Report says free hotspot locations now outnumber paid locations in U.S.

Lynnette LunaNew data released by mobile media company JiWire, which recorded data from some 315,000 public WiFi locations from May to June, shows that free WiFi hotspots in the U.S. outnumber paid WiFi locations for the first time. JiWire indicated that 55 percent of U.S. locations are now offering free WiFi, which represents a 12.6 percent increase from the first quarter. Not surprisingly, hotels and cafes offer the most free WiFi access, while hotels, cafes and airports continue to be the primary WiFi venues. WiFi in these venues is like air. It's just expected to be there and mostly for free.

Moreover, Starbucks' move in July to offer free WiFi can be characterized as the last barrier to paid-for WiFi. It did so after McDonald's went free. And it appears a whole host of retailers will use free WiFi to not only offer connectivity to their customers but to help sell products. Sam's Club, for instance, recently announced plans to outfit all of its warehouses with free WiFi, which the company says should help it sell Internet-enabled HDTVs.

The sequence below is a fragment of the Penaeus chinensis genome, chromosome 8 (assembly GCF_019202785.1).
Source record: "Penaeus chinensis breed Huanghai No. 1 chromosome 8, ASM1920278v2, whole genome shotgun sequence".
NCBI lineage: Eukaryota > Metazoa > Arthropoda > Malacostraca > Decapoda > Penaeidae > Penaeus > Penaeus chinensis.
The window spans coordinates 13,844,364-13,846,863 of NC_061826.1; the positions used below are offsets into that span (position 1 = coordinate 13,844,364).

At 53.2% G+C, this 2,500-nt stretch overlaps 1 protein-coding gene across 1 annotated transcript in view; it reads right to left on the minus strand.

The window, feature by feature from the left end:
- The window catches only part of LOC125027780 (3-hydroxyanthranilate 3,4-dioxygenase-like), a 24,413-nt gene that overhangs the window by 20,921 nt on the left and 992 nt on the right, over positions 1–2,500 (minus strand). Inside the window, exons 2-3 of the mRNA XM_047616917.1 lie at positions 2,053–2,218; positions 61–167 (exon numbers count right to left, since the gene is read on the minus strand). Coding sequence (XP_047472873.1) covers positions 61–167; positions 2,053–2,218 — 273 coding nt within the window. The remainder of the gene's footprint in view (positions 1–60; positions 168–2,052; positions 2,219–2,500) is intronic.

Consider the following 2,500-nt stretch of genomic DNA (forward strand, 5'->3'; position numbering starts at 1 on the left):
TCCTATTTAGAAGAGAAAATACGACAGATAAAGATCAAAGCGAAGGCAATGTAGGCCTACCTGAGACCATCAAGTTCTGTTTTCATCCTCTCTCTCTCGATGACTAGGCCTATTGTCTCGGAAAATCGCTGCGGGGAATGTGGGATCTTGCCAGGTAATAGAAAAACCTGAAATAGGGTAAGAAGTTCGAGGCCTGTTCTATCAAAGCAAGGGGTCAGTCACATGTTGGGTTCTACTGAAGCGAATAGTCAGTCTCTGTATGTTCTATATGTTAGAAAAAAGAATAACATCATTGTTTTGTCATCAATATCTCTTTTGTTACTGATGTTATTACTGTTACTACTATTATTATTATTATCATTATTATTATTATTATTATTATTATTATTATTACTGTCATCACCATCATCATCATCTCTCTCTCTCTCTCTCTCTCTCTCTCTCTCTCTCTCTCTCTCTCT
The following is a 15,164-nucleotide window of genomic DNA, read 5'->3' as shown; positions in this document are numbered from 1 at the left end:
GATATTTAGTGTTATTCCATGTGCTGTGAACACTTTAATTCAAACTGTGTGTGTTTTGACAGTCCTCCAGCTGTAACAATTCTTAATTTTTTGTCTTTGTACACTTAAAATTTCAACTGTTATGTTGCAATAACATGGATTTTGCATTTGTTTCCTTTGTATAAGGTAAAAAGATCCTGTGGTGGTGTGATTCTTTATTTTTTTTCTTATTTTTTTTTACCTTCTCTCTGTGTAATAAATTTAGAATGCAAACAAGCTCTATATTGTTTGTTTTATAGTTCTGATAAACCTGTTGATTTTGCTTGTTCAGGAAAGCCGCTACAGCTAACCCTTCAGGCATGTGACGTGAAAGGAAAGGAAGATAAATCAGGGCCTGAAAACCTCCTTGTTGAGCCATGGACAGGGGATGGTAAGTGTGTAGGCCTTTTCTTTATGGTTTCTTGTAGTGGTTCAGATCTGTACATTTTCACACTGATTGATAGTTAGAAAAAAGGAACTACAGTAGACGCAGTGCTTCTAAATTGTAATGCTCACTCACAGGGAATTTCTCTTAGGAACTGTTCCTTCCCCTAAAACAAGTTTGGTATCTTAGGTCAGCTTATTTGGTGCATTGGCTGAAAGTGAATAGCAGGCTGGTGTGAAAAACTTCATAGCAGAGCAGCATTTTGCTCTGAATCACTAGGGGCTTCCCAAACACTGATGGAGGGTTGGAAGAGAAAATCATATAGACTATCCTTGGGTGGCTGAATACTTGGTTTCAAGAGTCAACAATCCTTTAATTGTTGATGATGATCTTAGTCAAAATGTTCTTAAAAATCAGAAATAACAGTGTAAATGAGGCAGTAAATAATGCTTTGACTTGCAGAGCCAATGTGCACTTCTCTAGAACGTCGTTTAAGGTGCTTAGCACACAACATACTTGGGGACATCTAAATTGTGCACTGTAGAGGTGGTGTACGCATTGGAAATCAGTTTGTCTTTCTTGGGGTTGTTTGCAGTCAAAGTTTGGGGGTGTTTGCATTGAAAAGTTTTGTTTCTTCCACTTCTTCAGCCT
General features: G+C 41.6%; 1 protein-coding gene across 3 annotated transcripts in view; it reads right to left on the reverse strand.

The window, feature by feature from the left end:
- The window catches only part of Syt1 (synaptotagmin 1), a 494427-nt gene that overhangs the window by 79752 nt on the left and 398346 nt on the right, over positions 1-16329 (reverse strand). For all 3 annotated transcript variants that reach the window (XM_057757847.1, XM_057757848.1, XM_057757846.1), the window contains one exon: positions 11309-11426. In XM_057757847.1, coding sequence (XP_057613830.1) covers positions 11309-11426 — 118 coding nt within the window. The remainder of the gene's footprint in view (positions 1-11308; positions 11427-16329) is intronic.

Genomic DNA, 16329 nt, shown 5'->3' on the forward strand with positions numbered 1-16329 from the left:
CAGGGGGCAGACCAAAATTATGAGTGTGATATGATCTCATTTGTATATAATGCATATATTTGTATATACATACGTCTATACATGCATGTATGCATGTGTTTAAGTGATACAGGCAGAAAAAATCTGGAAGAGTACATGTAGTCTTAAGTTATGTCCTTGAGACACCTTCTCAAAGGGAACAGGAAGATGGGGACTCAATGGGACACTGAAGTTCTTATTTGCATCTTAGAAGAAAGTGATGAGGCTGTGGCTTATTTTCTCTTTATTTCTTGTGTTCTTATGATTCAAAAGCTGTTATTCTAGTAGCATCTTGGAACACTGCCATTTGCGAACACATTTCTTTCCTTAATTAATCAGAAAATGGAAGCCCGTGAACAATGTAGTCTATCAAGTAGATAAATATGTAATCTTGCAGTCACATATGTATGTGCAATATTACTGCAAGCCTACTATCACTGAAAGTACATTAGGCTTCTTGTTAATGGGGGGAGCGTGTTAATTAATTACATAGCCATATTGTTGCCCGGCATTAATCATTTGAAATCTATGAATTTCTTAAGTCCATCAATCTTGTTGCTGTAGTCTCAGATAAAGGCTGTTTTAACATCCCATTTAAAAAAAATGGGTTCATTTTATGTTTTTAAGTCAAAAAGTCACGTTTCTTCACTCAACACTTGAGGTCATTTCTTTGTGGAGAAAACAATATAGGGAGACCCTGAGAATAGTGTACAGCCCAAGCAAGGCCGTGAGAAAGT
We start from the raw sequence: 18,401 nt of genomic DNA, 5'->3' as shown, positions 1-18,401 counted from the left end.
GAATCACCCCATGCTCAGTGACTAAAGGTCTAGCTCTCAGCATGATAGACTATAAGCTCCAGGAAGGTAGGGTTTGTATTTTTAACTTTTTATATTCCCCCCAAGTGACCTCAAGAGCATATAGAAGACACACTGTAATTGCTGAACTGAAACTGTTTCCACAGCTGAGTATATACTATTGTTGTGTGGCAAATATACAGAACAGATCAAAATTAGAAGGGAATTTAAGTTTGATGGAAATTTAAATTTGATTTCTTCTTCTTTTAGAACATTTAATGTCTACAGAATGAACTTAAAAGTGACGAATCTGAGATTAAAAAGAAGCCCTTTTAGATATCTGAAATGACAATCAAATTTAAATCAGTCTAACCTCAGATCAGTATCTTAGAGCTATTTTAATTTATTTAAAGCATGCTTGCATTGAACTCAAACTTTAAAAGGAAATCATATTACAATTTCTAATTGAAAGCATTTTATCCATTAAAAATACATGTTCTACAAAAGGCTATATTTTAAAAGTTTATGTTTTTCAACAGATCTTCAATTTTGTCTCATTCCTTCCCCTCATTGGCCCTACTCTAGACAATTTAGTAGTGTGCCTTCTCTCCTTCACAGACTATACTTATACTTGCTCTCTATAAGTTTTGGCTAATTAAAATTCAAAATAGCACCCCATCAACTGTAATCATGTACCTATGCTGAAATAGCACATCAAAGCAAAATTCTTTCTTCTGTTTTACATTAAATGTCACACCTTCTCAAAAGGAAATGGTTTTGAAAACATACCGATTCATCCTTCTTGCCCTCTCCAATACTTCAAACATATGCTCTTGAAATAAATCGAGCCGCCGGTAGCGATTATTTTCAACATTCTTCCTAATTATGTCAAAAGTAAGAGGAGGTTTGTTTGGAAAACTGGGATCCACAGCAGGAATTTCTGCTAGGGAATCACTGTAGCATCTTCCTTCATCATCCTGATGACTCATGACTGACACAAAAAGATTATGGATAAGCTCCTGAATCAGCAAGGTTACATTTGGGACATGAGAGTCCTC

This move to free WiFi makes me wonder how long providers like Boingo can continue on a paid subscription model. There are just too many free hotspots popping up. JiWire's report shows an 11 percent increase in other locations, such as universities and transit, which indicates the rapid emergence of new types of locations implementing WiFi as an added service.

Then again, there are those who frequent WiFi hotspots enough to want to pay to have a single sign-in through a company like Boingo. And as mobile operators see hotspots as a strategic asset, both in terms of customer retention and offloading data traffic (for mobile operators), there is a need for an aggregator of sorts to make the move between 3G and WiFi a seamless process. Moving the idea even farther, there could be an opportunity for a WiFi wholesaler of sorts to deploy WiFi optimized for carrier connectivity and in places that are strategic to operators. We could very well see the WiFi aggregator model rise again in a different form.--Lynnette

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